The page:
Anticipatory terrain (capricious dreams)
|Anticipatory terrain (capricious dreams)||2017||video installation||multiples|
|Artwork, image and photography © Perdita Phillips||the-nonhuman|
|two looped videos with stereo sound and subwoofer in black box space||edition 7/7 available||$3300|
|Part 1 (5:46) projected onto a black wall. Part 2 (1:28) played on iPad nearer to door, about 1.3m above floor|
|Exhibition: Another Green World||2017||Western Plains Cultural Centre, Dubbo, Australia|
Marsupials dream. They dream like dogs. The kangaroo’s mouth sips and chews in tiny feverish movements and its human-like hands twitch. Its limbs shudder faintly as if it is covering many miles of country and chest rises and falls rapidly, responding to unknown exertions. Rats are known to dream of scenes and experiences from the day just past (Masibay, 2001), so perhaps the kangaroo is reliving a field of green grass or bounding away from a perilous encounter. Humans can guess at the Umwelt of animals but will never know a complete account. Is it possible to think of this not as limiting, but rather experience how it opens us up to conjecture? Our long-standing assumptions about nonhuman agency and recall are being challenged. According to recent research by Associate Professor Monica Gagliano, plants have an ability to “predict future events based on their association with past occurrences” (Wildie, 2016), somehow containing inside them some memory of the past and ability to anticipate a future.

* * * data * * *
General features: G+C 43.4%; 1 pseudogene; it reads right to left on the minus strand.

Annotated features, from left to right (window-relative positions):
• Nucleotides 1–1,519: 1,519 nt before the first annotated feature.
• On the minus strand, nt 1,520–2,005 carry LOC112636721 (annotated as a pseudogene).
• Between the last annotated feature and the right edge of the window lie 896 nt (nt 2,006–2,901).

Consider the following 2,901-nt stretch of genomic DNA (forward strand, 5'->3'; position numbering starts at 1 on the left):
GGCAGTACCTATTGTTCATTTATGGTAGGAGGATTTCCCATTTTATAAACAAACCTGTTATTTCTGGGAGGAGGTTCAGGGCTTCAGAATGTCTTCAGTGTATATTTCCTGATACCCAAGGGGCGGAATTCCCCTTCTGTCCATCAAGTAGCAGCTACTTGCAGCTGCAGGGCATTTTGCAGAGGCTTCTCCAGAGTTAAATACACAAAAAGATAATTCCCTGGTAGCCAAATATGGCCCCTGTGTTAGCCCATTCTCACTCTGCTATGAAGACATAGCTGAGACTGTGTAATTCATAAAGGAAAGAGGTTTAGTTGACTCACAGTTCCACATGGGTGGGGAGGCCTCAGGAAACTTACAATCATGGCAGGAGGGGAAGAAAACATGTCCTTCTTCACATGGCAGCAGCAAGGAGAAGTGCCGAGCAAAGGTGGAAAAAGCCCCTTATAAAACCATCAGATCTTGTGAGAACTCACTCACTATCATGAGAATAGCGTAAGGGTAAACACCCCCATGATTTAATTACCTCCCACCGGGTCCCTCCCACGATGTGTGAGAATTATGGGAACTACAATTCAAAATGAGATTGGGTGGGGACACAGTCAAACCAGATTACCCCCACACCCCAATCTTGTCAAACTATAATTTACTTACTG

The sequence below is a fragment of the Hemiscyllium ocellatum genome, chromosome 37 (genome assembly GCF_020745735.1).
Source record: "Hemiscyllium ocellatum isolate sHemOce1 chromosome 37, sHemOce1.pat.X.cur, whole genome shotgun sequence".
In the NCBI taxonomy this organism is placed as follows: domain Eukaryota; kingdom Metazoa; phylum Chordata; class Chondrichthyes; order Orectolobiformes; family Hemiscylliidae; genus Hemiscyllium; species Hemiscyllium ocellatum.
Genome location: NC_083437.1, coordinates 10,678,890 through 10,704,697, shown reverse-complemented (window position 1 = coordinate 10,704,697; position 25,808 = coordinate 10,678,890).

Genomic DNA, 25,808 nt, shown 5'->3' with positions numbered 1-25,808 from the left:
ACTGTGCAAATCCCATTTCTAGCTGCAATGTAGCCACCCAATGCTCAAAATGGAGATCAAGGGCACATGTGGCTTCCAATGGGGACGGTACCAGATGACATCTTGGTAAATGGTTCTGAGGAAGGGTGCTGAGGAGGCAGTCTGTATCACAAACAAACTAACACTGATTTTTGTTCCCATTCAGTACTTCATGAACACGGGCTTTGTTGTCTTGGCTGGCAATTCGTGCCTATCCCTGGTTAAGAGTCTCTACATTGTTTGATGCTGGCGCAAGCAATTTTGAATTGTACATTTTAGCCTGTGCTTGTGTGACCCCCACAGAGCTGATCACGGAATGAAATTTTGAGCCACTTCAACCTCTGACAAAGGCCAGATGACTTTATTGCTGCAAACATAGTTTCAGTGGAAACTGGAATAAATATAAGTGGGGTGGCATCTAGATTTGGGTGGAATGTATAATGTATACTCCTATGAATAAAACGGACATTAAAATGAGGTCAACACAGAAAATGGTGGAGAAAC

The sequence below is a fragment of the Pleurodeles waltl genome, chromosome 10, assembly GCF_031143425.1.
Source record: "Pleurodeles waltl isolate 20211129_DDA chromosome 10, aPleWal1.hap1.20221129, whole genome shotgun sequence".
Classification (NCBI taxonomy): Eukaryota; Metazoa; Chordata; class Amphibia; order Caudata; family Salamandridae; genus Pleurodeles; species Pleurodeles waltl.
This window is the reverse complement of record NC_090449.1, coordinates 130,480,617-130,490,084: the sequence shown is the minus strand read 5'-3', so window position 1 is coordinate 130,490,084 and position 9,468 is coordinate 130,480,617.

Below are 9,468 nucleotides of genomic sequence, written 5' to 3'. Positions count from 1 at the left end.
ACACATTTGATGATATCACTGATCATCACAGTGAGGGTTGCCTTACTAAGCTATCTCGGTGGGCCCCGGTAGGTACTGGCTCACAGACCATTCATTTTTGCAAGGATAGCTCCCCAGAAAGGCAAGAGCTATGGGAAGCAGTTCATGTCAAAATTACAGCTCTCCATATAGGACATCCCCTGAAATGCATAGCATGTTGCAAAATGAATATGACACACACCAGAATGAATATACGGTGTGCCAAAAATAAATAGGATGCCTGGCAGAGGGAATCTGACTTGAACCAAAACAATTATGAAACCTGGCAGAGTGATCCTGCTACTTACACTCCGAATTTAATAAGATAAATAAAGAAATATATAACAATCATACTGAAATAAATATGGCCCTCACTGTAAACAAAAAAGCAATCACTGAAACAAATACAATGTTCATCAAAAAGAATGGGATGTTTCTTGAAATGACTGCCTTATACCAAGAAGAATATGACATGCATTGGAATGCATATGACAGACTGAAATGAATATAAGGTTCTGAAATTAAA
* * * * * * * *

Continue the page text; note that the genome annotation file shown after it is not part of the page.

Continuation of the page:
Anticipatory terrain is about dreams and nightmares and the night landscape as a place of uncertainty and potential. The video installation contains footage from Perth’s urban wetlands, plotting the shadowy traces of Western Grey Kangaroos, which may or may not inhabit various locations. It sprang from a re-envisaging of Goya’s El sueño de la razón produce monstruos (The Sleep of Reason Produces Monsters)* where the positions of dreamer and dreams might be reversed and how, along with an ethical commitment to let animals exist in their own worlds, one should also recognise how other animals are essential to our own (entangled) being.
Do landscapes, themselves, dream? That is a much harder question to answer, but even posing the question alerts us to the possibility of not the singular dream of twentieth-century modernist development, but of dreams as multiple, open-ended assemblages. And thus “we might look around to notice this strange new world, and we might stretch our imaginations to grasp its contours” (Tsing, 2015, p. 3).
Masibay, K. (2001). Sweet rat dreams. Science World, 57(13), 4-5.
Tsing, A. L. (2015). The Mushroom at the End of the World: On the Possibility of Life in Capitalist Ruins. Princeton: Princeton University Press.
Wildie, T. (2016, 6 Dec, 7:08pm). Plants can learn despite absence of brain, UWA study suggests. Retrieved from http://www.abc.net.au/news/2016-12-06/plants-can-use-memory-to-learn-uwa-study-suggests/8098142